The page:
This sense of resistance, no longer one of free-floating alienation that characterized student life in more prosperous times, means that their social opposition is also no longer abstract. It has pressing and concrete aspirations. This pulls the Occupy movement in two contradictory directions: an ambitious, but still amorphous desire to create alternative social structures that compete with existing institutions combined with explicit political demands on the state and the capitalist class that controls that state for redress of immediate grievances. To the extent that it is countercultural it tends toward the apolitical but to the extent that it also formulates demands that cannot be readily accommodated it suggests latent revolutionary impulses.
Linking Movements: Students and Occupy
As socialists, we do not believe that counterculutural institutions that threaten to supplant existing social structures will be ultimately tolerated, or that they can be successfully reproduced under capitalism. Neither do we believe that such structures could long retain mass appeal, even in the unlikely circumstance that they should survive, were they to become separate oases detached from broader social and political struggles. Still, socialists must make every effort to assimilate the authentically subversive impulses of the countercultural wing of Occupy into a broader political movement for change.
This suggests that socialists can play a distinct role in the Occupy movement by, among other things, offering concrete demands relevant to students, while formulating these demands with an eye to arousing the thirst for a broader reorganization of society on a more life-affirming basis. We insist, for instance, that education is a universal right, not a privilege. In itself this demand has its roots in enlightenment liberalism. But where we depart from liberalism is in our insistence that transforming that demand into a reality means that the ‘right’ to education itself must be decommodified, forcefully separated from the prevailing commercial nexus. It is not a question of negotiating better loan terms, or more generous student grants, or paying tuition on a sliding scale, or ‘pay as you earn’ programs to cap monthly payments, but of a genuinely free, universal and open higher education system at the public level.
It means pointing out that the entire student loan network is independently responsible for fomenting a self-sustaining dynamic of tuition inflation, which is, itself, a form of rationing and of working-class family impoverishment. As the pool of available funds for higher education expands, whether initiated by the state and supplemented by the private banking system, the university complex is given a license equally to raise tuition fees, or to enlarge the pool of poor and working-class students, in accordance with the rising nominal demand. The bias is clearly to the former. This allows even public universities to continue to increase tuition when individual state legislatures cut budgets.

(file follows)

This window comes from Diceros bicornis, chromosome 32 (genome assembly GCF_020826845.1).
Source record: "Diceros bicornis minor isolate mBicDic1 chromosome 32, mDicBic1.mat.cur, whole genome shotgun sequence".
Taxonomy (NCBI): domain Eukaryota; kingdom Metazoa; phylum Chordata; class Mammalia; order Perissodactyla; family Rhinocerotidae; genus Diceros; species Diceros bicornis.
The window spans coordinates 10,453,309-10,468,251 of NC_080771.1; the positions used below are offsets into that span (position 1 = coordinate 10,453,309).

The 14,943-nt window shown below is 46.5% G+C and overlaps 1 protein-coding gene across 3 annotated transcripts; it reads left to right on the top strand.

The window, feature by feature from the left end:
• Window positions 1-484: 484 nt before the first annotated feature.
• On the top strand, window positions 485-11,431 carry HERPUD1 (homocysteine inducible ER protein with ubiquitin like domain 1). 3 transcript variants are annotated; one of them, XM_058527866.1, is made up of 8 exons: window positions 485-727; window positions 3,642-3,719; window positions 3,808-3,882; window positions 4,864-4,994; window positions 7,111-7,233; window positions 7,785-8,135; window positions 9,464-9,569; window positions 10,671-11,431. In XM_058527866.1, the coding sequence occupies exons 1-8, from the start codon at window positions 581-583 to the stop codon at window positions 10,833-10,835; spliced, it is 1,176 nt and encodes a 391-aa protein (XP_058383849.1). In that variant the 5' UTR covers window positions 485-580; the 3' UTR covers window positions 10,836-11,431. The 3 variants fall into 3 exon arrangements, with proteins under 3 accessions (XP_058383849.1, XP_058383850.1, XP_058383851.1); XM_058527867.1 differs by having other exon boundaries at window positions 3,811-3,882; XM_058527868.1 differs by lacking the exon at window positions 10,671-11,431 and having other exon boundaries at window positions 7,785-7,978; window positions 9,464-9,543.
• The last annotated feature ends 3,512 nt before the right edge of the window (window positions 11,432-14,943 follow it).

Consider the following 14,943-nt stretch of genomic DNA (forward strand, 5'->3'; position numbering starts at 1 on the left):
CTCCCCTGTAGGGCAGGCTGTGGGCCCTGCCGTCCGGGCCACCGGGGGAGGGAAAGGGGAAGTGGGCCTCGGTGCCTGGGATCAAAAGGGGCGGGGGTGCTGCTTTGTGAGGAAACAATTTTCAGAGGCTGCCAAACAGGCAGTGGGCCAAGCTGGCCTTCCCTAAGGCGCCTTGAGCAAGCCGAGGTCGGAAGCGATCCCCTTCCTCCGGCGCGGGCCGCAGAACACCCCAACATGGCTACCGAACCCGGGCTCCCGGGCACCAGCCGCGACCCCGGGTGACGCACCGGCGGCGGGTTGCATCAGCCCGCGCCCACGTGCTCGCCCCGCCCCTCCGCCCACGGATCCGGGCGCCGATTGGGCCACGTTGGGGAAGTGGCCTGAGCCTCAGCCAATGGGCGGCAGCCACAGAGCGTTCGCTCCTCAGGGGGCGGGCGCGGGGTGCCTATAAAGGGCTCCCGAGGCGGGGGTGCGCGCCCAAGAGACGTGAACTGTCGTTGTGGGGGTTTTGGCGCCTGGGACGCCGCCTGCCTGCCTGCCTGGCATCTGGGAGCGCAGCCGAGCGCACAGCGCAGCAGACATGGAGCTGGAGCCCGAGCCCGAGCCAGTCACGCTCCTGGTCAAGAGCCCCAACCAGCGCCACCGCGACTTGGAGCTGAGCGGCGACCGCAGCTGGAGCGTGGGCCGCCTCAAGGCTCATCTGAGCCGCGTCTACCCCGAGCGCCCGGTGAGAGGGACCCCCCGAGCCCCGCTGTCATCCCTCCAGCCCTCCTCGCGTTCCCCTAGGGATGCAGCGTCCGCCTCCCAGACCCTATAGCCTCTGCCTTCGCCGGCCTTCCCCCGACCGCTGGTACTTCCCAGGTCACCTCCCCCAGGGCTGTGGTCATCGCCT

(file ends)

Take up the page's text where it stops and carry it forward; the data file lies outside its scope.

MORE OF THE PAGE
Tuition inflation is consequently three times the level of the general rate of inflation for commodities. This has occurred across the board, for public and private colleges and universities as well as junior colleges. (Medical inflation, by comparison, is twice the general rate of inflation.) As fees increase, the system is then prodded to further expand the availability of funds to encompass, in principle, the needs of more students. Eventually this back and forth reaches, if it has not already, a tipping point. The carrying charges on the one trillion dollars of loans eats up so much of the family proceeds that it prices out income layer after layer of potential enrollees. We may finally be reaching a point where the percentage of college graduates in the workforce is no longer expandable. This is, in critical ways, an extension and mirror of the larger bubble economy.
Universal, subsidized public higher education is not possible at the individual state or local level. Funds must be distributed from the top down. Individual states and communities are revenue constrained by their tax bases. The federal government, in stark contrast, is the sole producer of the means of appropriation – money – and therefore bears no such intrinsic constraints. It uses taxes to neutralize private demand so that government spending does not push the economy beyond its capacity to produce, to discourage consumption of specific products and to redistribute access to markets. It does not use taxes to finance its operations. The capitalist parties nevertheless seek to suppress the appetites of the state to decommoditize chunks of the social surplus through innumerable legal encumbrances and budgetary ceilings. These provisions have the sole purpose of limiting incursions on capital accumulation caused by the siphoning of resources from the private sector.